At step 104, a gate dielectric layer 204 is formed over a central region 222 of the nanotube 202. The region 222 may have a length 218 in a range from 5 to 200 nm and represents an intrinsic channel region of the transistor 200 being fabricated. In one exemplary embodiment, the gate dielectric layer 204 comprises silicon dioxide (SiO2) and formed to a thickness of about 1 to 5 nm. Alternatively, the gate dielectric layer 204 may be formed from a high dielectric constant (high-k) material, such as aluminum oxide (Al2O3), hafnium dioxide (HfO2), and the like. In the depicted embodiment, the gate dielectric layer 204 is formed over the entire channel region 222 and wraps the nanotube 202.

At step 106, a gate electrode 206 is formed upon the gate dielectric layer 204. The gate electrode 206 generally has a thickness from 5 to 50 nm and may comprise at least one of a metal, metal alloy, or a conductive compound. Suitable materials for the gate electrode 206 have high electrical conductivity, as well as compatible with materials of the gate dielectric layer 204 and materials used in electrical wiring (e.g., copper (Cu) wiring) interconnecting the transistor 200 being fabricated to external integrated circuits and devices (discussed below in reference to FIGS. 3–4). In one exemplary embodiment, the gate electrode 206 is formed from titanium (Ti).

The gate dielectric layer 204 and gate electrode 206 may be formed using conventional vacuum deposition techniques, such as atomic layer deposition (ALD), physical vapor deposition (PVD), chemical vapor deposition (CVD), plasma enhanced CVD (PECVD), evaporation, and the like.

At step 108, a first drain/source region 220 is formed in the nanotube 202 adjacent to the channel region 222 by selectively doping the region 220 using at least one n-type dopant. In one exemplary embodiment, a length 230 of the first drain/source region 220 is about 10 to 400 nm. In the depicted embodiment, the first drain/source region 220 extends from the channel region 222 to a first end 234 of the nanotube 202. In an alternative embodiment, a distal portion 236 of the nanotube 202 may be not doped. Suitable n-type dopants include electron donors, such as potassium (K), sodium (Na), molecules of polyethylenimine which is a polymer and in that sense a long chain of molecules, and the like. While segment 220 of the nanotube is being n-doped, other portions of the nanotube can be protected e.g., through the use of a resist layer, a masking layer or alike to prevent doping of other regions of the nanotube.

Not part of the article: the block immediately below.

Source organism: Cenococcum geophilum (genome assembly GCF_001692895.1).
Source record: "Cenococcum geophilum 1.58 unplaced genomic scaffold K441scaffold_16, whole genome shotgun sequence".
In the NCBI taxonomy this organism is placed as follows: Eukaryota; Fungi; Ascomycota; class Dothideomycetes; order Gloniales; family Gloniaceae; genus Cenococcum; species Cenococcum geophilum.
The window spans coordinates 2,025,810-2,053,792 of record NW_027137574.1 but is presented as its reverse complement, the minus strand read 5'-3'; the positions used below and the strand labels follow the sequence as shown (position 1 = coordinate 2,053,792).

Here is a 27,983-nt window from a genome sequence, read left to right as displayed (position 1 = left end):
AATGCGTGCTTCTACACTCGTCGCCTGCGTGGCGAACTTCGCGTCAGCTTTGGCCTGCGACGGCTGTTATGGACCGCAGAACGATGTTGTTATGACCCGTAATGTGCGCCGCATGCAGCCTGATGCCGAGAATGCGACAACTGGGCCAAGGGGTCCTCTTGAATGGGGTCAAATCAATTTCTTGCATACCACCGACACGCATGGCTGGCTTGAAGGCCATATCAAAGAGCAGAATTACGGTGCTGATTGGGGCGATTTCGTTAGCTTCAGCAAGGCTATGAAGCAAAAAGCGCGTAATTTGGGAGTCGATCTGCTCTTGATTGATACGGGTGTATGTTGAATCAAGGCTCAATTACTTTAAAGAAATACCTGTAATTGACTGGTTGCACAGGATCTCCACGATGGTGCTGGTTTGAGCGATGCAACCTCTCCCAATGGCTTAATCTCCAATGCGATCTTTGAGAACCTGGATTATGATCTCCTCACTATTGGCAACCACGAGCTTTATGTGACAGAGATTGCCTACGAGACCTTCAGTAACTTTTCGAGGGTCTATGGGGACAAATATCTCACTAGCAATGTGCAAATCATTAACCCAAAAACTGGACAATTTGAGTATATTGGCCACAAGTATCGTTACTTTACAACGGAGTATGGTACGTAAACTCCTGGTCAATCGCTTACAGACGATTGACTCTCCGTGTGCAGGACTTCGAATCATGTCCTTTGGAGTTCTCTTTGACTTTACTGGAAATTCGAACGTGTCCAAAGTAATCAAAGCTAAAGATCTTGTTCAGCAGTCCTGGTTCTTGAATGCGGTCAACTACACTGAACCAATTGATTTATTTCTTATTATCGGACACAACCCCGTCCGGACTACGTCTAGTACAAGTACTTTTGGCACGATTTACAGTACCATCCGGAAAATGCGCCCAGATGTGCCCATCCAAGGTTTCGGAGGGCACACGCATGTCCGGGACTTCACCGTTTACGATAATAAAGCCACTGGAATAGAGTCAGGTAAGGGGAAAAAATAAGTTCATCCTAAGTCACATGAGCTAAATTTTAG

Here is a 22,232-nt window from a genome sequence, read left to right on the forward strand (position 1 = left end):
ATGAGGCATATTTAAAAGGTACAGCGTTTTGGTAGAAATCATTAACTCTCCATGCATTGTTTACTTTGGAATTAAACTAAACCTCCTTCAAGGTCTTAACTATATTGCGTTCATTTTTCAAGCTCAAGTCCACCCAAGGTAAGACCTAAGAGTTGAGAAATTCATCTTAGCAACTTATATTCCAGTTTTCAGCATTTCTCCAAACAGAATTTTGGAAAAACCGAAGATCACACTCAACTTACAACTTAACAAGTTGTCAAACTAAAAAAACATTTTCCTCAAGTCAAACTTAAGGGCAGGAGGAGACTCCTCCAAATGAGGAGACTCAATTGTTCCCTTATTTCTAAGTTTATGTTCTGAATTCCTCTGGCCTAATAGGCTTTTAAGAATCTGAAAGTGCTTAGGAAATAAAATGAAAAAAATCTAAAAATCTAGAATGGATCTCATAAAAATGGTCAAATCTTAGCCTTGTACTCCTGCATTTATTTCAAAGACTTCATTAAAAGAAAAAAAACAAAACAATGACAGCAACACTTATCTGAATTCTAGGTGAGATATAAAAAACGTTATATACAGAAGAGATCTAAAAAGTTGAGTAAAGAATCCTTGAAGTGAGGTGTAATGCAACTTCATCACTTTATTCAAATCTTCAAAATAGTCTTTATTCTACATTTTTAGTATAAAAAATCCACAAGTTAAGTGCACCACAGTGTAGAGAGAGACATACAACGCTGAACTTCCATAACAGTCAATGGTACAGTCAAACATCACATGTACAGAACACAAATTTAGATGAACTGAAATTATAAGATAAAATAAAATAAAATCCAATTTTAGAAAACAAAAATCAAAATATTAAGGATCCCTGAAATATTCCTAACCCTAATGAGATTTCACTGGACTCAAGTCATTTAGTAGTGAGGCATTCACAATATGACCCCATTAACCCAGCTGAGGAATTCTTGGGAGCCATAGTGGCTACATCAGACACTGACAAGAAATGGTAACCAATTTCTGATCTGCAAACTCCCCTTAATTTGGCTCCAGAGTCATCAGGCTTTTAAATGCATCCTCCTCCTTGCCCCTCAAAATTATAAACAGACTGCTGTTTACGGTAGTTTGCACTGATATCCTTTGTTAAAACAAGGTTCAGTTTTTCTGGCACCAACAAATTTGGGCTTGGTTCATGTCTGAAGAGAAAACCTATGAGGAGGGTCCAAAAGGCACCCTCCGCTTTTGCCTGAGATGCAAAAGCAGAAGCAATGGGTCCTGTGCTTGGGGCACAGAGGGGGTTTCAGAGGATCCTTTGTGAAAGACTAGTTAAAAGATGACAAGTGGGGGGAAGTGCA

At step 110, a second drain/source region 224 is formed in the nanotube 202 adjacent to the channel region 222 by selectively doping the region 224 using at least one p-type dopant. In one exemplary embodiment, a length 232 of the second drain/source region 224 is about 10 to 400 nm. In the depicted embodiment, the second drain/source region 224 extends from the channel region 222 to a second end 238 of the nanotube 202. In an alternative embodiment, a distal portion 240 of the nanotube 202 may be not doped. Suitable p-type dopants include hole donors, such as chlorine (Cl2), bromine (Br2), and the like. Again, while segment 224 of the nanotube is being p-doped, other portions of the nanotube can be protected e.g., through the use of a resist layer, a masking layer or alike to prevent doping of other regions of the nanotube.

Selective doping of the first drain/source region 220 and second drain/source region 224 may be performed using a metal/molecule deposition process. The dopants generally are materials with a different electron or hole affinity. In both the p and n types of the deposition process, the nanotube 202 may be doped, in the regions 220 and 224, using a charge transfer from the respective dopant to the nanotube.

At step 112, electrical contacts 208, 210, and 212 are formed upon the first drain/source region 220, gate electrode 206, and second drain/source region 224, respectively. The contacts 208, 210, and 212 are used as terminals for connecting the transistor 200 to external integrated circuits and devices. In an alternate embodiment, the gate electrode 206 may be used as a contact, and, as such, the contact 210 is optional. The contacts 208, 210, and 212 may be formed from at least one conductive material (e.g., a metal, an alloy of the metal, or a conductive compound) that is compatible with respective underlying and overlying material layers. Material of the n-contact (contact 208) should have a smaller work function, than the material of the p-contact (contact 212). In one exemplary embodiment, using a conventional vacuum deposition technique, the contacts 208 and 212 are formed from aluminum (Al) and palladium (Pd), respectively, and the contact 210 is formed from titanium (Ti).